A study in 2011 in the Journal of Family Psychology found that lack of forgiveness in relationships made it much harder for couples to resolve conflicts and issues. Without that act of forgiving, couples are less likely to come to a mutually beneficial decision in conflict or resolve issues that are bound to come up in marriage. This not only affects the health of the marriage, but it can affect your physical health as well. Mayo Clinic warns that holding onto anger and resentment can lead to depression, anxiety, a lack of purpose, and losing the feeling of connection.
Five Steps To Forgiveness
Of course, forgiveness is easier said than done when you are truly hurting. To help you create a mindset of forgiveness before you need to forgive, there are five things to think about when you are ready to try to forgive your partner. First, think about what you want the outcome of your fights to be. Do you want always to win, or do you want to be able to come to a compromise with your partner? Knowing from the start what your end goal is will help you make choices that get you closer to that goal, even when it's difficult. Second, think about letting the grudges go. Some fights aren't worth hashing out. If you and your partner disagree on something, but it's not that important to you, dropping the argument altogether will help you maintain your relationship. You can also call this "picking your battles."
Third, train your inner voice to be loving instead of cruel. When we get into fights, there's that small, vindictive voice in our heads that tell us to give the silent treatment or eviscerate our partner with our words. The goal of that voice is to do the most damage it can. Often, we regret listening to the voice. Remember that you love your partner and want what is best for them, even if they hurt you in some way. The fourth and fifth steps can be thought about together. When you are in a good place and have time to think, contend with your inner most fears of intimacy and think about how old family dynamics might shape how you fight with your spouse. Often, we bring baggage into a relationship that will shape how we argue and how we forgive. Understanding where our motivations come from and how we can ultimately move past old hurts will help us do better in the future.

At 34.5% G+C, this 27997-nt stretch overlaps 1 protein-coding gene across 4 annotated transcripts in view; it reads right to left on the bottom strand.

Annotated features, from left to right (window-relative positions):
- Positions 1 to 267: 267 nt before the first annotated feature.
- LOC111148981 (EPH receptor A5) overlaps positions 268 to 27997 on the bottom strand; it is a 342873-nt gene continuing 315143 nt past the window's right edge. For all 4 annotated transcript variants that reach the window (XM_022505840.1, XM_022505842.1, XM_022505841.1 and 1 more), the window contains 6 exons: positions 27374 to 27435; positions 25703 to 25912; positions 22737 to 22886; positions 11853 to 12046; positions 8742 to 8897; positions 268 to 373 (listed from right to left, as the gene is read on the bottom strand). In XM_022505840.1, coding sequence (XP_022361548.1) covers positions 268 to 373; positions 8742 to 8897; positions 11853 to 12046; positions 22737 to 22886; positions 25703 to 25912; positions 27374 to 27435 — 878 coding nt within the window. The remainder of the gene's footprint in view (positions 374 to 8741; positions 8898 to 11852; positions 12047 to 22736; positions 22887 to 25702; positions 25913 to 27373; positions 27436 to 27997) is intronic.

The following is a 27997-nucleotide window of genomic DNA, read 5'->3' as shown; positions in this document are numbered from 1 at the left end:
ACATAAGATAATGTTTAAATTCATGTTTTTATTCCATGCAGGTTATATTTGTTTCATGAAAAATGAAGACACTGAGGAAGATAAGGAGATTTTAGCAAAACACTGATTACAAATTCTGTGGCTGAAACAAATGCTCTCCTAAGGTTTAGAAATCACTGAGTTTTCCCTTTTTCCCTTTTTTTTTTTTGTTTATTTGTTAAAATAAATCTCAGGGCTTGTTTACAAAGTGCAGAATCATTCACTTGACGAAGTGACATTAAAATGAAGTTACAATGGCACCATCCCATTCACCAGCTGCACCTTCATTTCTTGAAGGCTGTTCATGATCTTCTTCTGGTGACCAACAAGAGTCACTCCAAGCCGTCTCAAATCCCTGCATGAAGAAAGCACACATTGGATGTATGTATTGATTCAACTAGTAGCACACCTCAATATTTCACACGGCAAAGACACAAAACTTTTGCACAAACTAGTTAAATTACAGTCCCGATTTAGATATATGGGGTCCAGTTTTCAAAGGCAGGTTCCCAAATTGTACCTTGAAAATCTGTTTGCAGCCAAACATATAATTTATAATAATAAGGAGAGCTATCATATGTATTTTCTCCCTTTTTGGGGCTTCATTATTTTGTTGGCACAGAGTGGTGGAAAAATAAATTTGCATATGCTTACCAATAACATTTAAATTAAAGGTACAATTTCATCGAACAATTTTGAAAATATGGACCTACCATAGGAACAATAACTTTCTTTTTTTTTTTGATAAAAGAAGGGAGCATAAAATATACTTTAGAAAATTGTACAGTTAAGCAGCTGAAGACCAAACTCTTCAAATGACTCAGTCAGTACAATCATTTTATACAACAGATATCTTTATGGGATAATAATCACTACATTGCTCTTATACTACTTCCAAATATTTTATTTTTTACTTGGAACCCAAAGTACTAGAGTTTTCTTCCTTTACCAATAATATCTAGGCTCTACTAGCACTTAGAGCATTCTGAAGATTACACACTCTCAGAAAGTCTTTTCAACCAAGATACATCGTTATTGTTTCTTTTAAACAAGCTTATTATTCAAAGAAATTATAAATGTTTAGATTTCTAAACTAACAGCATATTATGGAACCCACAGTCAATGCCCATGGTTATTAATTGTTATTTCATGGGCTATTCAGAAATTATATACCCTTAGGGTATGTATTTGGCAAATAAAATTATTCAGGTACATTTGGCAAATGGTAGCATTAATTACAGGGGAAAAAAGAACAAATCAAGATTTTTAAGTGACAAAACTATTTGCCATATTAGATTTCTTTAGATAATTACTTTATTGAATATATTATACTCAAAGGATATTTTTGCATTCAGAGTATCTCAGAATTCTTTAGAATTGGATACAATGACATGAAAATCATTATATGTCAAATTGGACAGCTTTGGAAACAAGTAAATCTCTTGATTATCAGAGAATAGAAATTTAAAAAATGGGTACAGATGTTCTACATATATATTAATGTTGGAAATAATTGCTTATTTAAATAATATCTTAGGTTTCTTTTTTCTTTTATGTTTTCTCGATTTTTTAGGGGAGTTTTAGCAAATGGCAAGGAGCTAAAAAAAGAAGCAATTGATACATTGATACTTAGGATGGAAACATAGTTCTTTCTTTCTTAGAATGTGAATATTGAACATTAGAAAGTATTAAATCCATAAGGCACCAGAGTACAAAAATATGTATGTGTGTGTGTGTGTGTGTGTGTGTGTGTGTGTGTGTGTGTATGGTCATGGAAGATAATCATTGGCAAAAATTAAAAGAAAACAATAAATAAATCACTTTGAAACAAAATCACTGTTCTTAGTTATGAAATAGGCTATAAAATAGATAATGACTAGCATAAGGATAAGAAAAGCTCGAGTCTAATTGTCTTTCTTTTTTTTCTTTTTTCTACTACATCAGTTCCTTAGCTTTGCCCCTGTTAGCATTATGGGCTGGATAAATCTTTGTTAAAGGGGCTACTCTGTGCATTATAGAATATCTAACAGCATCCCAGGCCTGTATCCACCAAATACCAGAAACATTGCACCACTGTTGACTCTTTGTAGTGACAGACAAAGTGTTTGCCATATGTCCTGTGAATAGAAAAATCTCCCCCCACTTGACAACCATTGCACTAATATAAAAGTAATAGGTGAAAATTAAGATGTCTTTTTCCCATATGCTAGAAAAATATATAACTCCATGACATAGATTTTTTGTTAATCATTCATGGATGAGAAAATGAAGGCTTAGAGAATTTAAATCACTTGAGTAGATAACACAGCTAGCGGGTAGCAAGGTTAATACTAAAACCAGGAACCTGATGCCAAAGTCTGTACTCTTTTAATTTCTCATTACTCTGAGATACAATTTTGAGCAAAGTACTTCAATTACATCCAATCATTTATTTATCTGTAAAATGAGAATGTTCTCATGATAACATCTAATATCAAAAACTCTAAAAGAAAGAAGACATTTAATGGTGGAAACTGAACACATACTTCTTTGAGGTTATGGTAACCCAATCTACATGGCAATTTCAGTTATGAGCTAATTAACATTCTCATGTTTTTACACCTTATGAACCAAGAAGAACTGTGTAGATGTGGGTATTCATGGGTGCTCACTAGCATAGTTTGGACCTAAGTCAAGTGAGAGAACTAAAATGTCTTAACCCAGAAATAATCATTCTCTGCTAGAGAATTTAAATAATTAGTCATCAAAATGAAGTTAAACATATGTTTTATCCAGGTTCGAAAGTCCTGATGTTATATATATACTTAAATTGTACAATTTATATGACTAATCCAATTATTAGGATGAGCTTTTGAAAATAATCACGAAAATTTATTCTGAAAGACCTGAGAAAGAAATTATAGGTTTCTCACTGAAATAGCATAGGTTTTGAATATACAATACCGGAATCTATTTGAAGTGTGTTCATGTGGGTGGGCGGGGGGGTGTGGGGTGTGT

Is There Ever A Time I Shouldn't Forgive?
Though hopefully you will never be put in this situation, if a partner cheats on you or abuses you in any way, you are not obligated to forgive them for the sake of the relationship. For your healing, you might think about forgiving and moving on when you are ready, and with professional help, but staying in a harmful relationship is not an option you have to consider. Some hurts run too deep to come back from, romantically, and you have the right to take care of yourself in those situations.
It should be said, though, that it's okay to forgive yourself in those situations. If you leave a failed relationship, thinking it was your fault or feeling unworthy because of a big hurt, you can forgive yourself for all of it. You can come to an understanding that the abuse you endured or the cheating you discovered wasn't your fault. In giving yourself that kind of forgiveness, you can move on.
It is not an easy thing to contend with forgiveness in relationships. As humans, we want to be right all the time, and we want to win. This gets us in trouble with our partners, who also want to be right. Communicating with spouses is a learned behavior, and most of us need help to do it effectively. That's why couple's counseling is available and truly effective for couples who need that support.
Regain, an online therapy system for couples will match a couple with the right therapist to give couples the ability to get therapy 100% online through a secure chat room. You and your partner would be able to write down everything you are going through and have a therapist give you practical advice to use in your relationship. Because the therapy isn't in real time, you can use the chat room whenever you need to, and the therapist will only read it at appointed times. If this sounds like something you are interested in, go to www.regain.us/start to get started.